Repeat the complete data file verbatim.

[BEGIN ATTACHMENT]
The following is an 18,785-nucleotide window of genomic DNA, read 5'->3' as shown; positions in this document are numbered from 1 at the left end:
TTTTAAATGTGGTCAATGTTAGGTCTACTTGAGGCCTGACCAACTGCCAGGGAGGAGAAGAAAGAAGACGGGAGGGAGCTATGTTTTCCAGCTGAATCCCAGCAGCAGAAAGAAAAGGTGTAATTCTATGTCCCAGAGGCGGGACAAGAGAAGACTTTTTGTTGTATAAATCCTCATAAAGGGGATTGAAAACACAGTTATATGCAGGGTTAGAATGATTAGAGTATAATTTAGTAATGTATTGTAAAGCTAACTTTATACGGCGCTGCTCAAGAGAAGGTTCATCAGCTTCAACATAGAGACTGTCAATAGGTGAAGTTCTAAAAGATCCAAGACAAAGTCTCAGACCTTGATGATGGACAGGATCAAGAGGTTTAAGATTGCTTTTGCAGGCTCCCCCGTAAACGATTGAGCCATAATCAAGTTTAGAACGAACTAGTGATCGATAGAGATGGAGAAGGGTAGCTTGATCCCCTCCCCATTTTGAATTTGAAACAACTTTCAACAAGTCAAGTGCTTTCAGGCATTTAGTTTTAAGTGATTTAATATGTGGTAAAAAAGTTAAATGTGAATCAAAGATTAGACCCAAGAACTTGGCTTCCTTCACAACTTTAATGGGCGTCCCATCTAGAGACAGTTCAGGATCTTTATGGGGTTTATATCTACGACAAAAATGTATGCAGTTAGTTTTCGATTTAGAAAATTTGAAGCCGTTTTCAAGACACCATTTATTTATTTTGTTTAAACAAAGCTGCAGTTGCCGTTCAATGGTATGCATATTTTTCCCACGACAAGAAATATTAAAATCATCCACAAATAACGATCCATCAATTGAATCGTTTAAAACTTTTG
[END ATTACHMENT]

The following is an 18,785-nucleotide window of genomic DNA, read 5'->3' as shown; positions in this document are numbered from 1 at the left end:
TTTTAAATGTGGTCAATGTTAGGTCTACTTGAGGCCTGACCAACTGCCAGGGAGGAGAAGAAAGAAGACGGGAGGGAGCTATGTTTTCCAGCTGAATCCCAGCAGCAGAAAGAAAAGGTGTAATTCTATGTCCCAGAGGCGGGACAAGAGAAGACTTTTTGTTGTATAAATCCTCATAAAGGGGATTGAAAACACAGTTATATGCAGGGTTAGAATGATTAGAGTATAATTTAGTAATGTATTGTAAAGCTAACTTTATACGGCGCTGCTCAAGAGAAGGTTCATCAGCTTCAACATAGAGACTGTCAATAGGTGAAGTTCTAAAAGATCCAAGACAAAGTCTCAGACCTTGATGATGGACAGGATCAAGAGGTTTAAGATTGCTTTTGCAGGCTCCCCCGTAAACGATTGAGCCATAATCAAGTTTAGAACGAACTAGTGATCGATAGAGATGGAGAAGGGTAGCTTGATCCCCTCCCCATTTTGAATTTGAAACAACTTTCAACAAGTCAAGTGCTTTCAGGCATTTAGTTTTAAGTGATTTAATATGTGGTAAAAAAGTTAAATGTGAATCAAAGATTAGACCCAAGAACTTGGCTTCCTTCACAACTTTAATGGGCGTCCCATCTAGAGACAGTTCAGGATCTTTATGGGGTTTATATCTACGACAAAAATGTATGCAGTTAGTTTTCGATTTAGAAAATTTGAAGCCGTTTTCAAGACACCATTTATTTATTTTGTTTAAACAAAGCTGCAGTTGCCGTTCAATGGTATGCATATTTTTCCCACGACAAGAAATATTAAAATCATCCACAAATAACGATCCATCAATTGAATCGTTTAAAACTTTTG